a-par'-el: The English equivalent of six Hebrew and three Greek words, variously signifying all kinds of raiment, chiefly garments costly and beautiful: ornamental (2Sa 1:24); royal, as of Ahasuerus (Es 6:8), of Herod (Ac 12:21, esthes); of kings' daughters (2Sa 13:18); priestly (Ezr 3:10); also mourning (2Sa 14:2). In 1 Sam 17:38,39 "apparel" replaces "armor" of King James Version: "Saul clad David with his apparel," probably some close-fitting garment worn under the armor, or sometimes without it. Severe judgment was pronounced on Jewish princes who clothed themselves with "strange" (the King James Version), i.e. "with foreign apparel" (Zep 1:8; compare Isa 2:6-8). "Modest apparel" as against "costly raiment" is commended as suited to Christians (1Ti 2:9; himatismos, and katastole). Angels are robed in white apparel (Ac 1:10; compare Lu 24:4, "dazzling"). Fig. of the glorious and red (suggestive of the wine-press) apparel of the Messiah (Isa 63:1-2), and of "a meek and quiet spirit" (1Pe 3:4).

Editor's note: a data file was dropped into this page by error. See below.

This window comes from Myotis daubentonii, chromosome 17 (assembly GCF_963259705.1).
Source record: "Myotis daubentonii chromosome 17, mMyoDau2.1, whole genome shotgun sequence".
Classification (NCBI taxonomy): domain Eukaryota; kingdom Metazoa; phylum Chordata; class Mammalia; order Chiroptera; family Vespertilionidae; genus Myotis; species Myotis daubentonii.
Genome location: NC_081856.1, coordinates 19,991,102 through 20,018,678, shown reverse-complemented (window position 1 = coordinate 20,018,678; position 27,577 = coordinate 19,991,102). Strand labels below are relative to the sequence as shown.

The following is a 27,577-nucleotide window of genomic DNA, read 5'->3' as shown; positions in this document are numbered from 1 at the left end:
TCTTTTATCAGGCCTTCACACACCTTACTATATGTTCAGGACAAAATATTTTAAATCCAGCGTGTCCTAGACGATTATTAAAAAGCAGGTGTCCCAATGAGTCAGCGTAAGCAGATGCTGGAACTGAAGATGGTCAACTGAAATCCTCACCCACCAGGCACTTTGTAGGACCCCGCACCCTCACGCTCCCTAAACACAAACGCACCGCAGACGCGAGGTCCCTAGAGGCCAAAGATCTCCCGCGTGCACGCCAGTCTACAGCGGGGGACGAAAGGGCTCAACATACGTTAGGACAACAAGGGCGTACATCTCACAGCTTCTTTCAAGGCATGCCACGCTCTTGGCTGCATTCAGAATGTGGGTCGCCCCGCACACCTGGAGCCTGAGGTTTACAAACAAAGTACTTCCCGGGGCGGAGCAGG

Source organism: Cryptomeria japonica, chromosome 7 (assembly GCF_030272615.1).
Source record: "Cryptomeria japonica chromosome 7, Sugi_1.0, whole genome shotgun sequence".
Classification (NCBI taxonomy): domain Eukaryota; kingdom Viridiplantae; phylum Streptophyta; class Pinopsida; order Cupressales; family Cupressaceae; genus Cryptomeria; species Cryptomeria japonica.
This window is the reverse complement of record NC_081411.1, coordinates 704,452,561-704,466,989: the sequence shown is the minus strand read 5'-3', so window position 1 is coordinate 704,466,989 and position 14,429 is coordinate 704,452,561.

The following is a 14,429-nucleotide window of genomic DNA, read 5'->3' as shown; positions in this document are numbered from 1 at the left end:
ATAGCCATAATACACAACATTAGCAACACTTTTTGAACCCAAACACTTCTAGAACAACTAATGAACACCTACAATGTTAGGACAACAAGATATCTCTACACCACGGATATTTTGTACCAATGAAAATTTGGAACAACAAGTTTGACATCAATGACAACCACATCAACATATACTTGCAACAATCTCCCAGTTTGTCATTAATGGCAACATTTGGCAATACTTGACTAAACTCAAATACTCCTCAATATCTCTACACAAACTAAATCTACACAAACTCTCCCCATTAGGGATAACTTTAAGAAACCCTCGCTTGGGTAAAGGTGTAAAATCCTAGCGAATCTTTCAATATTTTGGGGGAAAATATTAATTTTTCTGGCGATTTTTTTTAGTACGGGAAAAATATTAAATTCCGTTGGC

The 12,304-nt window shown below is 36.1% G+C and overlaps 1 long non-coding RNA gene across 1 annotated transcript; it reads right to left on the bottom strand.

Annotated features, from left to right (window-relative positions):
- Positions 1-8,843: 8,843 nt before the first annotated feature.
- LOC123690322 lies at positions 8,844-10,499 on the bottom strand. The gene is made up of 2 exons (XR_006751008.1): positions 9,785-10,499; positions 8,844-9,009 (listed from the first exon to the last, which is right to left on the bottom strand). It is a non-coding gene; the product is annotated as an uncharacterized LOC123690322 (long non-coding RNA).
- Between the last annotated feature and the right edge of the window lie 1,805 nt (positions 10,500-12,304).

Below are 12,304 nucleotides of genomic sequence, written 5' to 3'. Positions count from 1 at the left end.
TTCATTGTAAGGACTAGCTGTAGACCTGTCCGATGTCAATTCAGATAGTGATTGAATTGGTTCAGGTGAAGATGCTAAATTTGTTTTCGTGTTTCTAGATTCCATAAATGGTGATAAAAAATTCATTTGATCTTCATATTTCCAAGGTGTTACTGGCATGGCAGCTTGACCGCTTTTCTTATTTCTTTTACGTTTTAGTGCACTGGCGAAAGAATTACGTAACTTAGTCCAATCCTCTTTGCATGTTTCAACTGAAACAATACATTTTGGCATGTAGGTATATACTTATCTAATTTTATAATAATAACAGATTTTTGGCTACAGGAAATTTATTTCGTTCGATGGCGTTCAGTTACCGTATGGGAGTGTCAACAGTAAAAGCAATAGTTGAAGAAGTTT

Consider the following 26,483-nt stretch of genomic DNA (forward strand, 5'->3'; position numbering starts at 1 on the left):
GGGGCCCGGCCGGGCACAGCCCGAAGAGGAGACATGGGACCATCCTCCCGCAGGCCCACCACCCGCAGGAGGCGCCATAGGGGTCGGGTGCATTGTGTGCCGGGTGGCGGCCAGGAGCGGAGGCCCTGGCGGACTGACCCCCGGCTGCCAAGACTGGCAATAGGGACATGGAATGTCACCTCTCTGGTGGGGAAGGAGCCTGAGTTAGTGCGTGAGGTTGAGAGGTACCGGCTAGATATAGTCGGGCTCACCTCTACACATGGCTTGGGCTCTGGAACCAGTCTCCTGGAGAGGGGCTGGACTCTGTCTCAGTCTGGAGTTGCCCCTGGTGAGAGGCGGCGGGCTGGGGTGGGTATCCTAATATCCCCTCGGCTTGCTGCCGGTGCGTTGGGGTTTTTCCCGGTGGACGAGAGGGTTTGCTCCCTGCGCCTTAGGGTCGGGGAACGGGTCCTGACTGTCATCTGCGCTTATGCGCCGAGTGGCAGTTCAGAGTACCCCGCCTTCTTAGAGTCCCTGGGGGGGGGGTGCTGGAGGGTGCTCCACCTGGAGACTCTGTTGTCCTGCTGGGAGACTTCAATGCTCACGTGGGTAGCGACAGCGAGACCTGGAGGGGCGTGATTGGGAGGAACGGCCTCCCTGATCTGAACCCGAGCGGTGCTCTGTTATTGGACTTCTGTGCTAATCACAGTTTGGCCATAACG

Dwight M. Pratt